The first question that springs to mind when hearing of a new Linux distribution is not "what does it do?" but "why?" It would seem by now that virtually every possible angle has been covered, and that a Linux distribution must exist for almost any use case one could conceive of. Yet the recently-announced Peppermint Linux is slightly different in that it seeks to bridge the gap between standard desktop computing and "cloud" computing.
Peppermint is a fourth-generation Linux distribution. Peppermint is based on Linux Mint, which is in turn based on Ubuntu, which is based on Debian. It uses the LXDE desktop and Mozilla Prism, Mozilla's Firefox-based site specific browser, to run web-based applications more like standard applications. Aside from a different set of default applications, slight customization of Prism, and some pepperminty artwork, there's not a great deal of difference between Peppermint and Linux Mint's LXDE and Fluxbox editions. That's not surprising, Peppermint Linux contributor Kendall Weaver also contributes to Linux Mint and Lubuntu. Shane Remington is responsible for the web development and marketing for Peppermint, and Nick Canupp handles the forums and bug tracking.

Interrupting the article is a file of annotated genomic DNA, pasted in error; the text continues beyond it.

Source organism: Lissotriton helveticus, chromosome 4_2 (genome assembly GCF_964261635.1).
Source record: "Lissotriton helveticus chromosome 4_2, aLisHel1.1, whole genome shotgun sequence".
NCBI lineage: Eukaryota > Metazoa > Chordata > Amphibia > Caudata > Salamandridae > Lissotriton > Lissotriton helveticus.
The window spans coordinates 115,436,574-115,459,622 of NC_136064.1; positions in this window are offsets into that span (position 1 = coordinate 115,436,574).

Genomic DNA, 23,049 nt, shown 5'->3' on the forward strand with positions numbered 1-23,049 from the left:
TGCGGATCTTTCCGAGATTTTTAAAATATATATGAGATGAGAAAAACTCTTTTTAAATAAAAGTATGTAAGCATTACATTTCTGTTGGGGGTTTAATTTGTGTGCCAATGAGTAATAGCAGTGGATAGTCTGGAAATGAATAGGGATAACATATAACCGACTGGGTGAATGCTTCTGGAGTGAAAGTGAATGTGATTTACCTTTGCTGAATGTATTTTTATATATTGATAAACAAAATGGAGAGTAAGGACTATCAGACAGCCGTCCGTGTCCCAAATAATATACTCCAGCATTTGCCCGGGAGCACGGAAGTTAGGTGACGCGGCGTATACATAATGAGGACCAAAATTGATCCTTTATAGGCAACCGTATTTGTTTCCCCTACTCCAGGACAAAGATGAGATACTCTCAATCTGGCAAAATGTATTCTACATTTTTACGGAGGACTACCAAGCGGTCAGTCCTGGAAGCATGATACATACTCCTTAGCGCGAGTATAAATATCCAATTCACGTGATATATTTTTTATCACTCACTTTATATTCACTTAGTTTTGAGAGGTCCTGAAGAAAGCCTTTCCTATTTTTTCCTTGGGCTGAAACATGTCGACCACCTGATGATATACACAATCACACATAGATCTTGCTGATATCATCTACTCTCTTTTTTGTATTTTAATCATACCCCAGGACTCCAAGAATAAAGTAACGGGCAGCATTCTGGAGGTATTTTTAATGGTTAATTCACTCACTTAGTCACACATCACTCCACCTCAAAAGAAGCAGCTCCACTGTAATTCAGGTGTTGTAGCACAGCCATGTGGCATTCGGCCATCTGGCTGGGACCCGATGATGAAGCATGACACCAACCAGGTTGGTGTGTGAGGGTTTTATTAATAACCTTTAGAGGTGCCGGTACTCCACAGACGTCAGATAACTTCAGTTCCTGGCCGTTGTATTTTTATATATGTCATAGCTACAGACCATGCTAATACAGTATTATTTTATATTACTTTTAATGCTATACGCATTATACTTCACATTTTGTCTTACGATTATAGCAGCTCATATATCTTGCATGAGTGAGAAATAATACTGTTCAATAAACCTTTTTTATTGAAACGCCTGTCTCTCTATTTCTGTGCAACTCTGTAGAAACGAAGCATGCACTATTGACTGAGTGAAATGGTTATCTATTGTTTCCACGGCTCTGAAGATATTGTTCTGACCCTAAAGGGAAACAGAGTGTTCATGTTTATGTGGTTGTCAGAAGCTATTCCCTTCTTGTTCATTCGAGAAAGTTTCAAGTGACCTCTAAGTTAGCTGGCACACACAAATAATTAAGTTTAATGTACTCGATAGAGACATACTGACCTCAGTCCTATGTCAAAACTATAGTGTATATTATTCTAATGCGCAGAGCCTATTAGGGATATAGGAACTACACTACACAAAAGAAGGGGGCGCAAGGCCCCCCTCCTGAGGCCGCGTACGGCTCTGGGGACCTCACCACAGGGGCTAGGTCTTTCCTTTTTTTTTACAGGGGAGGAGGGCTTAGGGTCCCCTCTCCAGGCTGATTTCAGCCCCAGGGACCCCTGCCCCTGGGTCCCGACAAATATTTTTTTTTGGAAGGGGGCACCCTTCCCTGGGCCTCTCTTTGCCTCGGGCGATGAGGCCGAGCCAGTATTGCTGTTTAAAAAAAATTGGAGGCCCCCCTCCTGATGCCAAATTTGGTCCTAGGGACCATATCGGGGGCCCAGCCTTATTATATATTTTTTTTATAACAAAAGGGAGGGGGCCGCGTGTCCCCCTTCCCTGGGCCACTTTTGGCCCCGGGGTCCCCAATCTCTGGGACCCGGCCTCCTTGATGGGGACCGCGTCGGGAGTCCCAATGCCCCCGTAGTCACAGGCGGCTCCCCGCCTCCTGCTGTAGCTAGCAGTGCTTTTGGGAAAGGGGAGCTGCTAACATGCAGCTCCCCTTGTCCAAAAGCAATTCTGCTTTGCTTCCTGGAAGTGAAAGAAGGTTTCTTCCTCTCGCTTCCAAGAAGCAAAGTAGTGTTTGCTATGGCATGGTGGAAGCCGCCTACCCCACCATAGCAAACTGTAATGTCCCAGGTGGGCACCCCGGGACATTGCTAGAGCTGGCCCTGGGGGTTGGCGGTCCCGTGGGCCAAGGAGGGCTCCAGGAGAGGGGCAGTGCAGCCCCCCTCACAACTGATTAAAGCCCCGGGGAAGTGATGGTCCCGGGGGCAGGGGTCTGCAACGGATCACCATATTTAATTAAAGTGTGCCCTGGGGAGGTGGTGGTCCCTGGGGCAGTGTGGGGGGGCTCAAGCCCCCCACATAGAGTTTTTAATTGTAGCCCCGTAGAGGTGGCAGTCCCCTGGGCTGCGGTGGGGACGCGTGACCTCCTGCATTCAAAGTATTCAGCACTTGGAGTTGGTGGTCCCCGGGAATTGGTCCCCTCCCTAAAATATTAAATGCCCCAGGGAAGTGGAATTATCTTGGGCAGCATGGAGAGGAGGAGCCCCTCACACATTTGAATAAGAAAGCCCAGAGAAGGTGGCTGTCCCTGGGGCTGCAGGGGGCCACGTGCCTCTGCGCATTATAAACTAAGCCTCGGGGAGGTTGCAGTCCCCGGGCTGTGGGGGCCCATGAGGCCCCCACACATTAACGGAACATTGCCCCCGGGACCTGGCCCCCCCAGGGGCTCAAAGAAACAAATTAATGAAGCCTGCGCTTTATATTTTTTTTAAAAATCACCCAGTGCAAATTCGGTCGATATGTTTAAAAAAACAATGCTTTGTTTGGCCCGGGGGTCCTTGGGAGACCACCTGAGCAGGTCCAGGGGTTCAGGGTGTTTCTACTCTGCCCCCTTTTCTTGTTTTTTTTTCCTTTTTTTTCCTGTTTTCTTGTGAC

One of Peppermint's most distinguishing features may be the attention paid to marketing. It's unusual for a fledgling distribution to focus intently on marketing, but Remington feels that a lack of marketing is one of the reasons that Linux has not won more converts.
Given that Weaver is already contributing to other distributions, why would another distribution be necessary?
Originally the concept was rather simple, we were going to take Linux Mint and make it "spicier" (hence, the name "Peppermint") by adding clean social network integration. I love the look of Sidux so we decided on a color scheme in that general neighborhood. I guess the single biggest inspiration is the fact that with more applications moving to the cloud, your OS serves less purpose as an OS and more of a portal. We decided that we wanted to build the best portal.
[...] You can have a super fast, lightweight, desktop - make it your own with whatever you want to install yet have the ability to fire off a web application in Prism which allows the SaaS [Software as a Service] or PaaS [Platform as a Service] to act as if it's installed locally.
To be clear, though, Weaver and Remington stressed that Peppermint is not about competing with other Linux distributions. Instead, they say they're part of "Team Linux." Remington says a main objective behind Peppermint is "to gain new users for Team Linux":
Peppermint installs easily and works out of the box. You don't need, and shouldn't need, any type of super-geek hacking skills to operate a Linux system and we set out to prove that one point. There hasn't been one person we've sat Peppermint in front of who [couldn't] pick up the mouse and figure it out almost instantly. That was our goal and we feel pretty strongly that we achieved it.